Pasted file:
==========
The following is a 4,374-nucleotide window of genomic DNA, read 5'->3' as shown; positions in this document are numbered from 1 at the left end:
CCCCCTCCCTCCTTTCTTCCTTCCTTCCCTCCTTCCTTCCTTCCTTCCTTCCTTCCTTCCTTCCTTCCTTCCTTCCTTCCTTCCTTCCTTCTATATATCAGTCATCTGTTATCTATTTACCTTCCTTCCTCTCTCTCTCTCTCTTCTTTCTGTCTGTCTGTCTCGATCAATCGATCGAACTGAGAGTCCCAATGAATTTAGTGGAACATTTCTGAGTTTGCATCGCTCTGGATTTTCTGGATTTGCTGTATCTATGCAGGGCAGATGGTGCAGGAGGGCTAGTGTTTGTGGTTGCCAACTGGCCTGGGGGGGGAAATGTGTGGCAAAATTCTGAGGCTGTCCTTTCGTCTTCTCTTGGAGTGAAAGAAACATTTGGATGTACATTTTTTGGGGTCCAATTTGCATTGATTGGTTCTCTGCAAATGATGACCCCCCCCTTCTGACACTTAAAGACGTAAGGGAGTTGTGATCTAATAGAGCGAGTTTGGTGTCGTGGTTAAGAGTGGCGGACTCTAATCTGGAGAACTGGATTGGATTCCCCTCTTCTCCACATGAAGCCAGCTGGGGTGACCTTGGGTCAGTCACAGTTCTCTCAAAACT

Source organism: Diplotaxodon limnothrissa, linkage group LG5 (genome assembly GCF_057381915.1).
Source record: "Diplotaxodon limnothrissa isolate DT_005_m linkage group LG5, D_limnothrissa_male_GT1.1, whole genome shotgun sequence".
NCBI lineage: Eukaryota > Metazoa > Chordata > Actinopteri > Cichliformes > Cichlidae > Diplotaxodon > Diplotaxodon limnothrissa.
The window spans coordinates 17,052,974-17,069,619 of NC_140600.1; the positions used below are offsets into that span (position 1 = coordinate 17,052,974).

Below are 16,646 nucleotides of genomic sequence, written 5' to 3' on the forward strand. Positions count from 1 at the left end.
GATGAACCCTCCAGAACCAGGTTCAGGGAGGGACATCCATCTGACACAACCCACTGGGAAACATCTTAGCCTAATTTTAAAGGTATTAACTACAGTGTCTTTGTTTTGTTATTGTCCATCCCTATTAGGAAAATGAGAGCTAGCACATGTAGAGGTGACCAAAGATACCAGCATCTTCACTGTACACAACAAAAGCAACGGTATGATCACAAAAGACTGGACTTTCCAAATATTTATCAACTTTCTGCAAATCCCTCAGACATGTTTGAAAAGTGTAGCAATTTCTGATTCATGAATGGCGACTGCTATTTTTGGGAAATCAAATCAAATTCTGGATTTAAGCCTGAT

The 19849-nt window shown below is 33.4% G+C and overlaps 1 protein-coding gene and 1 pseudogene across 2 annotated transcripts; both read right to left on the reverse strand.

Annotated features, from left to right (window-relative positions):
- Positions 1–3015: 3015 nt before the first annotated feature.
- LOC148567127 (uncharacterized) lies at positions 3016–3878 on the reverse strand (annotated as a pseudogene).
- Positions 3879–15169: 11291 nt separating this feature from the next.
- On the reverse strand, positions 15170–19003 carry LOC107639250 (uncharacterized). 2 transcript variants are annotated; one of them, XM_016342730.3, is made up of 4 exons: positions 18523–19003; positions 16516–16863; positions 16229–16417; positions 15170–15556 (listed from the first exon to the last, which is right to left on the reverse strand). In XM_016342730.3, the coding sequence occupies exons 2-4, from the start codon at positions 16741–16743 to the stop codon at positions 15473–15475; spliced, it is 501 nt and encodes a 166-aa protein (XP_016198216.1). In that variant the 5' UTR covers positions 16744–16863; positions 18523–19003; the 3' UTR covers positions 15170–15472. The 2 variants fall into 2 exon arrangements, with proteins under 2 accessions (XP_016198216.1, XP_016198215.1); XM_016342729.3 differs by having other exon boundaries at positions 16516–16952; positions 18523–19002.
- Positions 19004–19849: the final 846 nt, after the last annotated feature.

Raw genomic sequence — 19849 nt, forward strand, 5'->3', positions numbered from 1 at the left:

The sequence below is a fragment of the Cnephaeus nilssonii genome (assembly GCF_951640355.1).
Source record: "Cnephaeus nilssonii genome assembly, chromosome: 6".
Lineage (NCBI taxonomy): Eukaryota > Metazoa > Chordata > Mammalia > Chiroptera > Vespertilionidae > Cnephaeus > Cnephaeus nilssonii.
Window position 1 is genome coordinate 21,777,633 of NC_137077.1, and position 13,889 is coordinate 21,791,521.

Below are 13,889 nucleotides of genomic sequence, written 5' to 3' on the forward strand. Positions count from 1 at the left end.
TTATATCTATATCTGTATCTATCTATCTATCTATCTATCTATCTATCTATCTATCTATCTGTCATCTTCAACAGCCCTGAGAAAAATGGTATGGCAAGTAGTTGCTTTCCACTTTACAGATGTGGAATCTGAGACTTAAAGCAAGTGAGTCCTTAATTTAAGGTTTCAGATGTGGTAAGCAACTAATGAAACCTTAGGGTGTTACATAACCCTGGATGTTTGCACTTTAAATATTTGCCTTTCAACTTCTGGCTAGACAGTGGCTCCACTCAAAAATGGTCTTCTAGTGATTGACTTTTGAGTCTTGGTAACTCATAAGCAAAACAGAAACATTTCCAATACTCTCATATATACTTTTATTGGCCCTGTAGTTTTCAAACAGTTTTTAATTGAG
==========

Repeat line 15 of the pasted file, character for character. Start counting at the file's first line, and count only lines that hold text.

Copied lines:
- Positions 19004–19849: the final 846 nt, after the last annotated feature.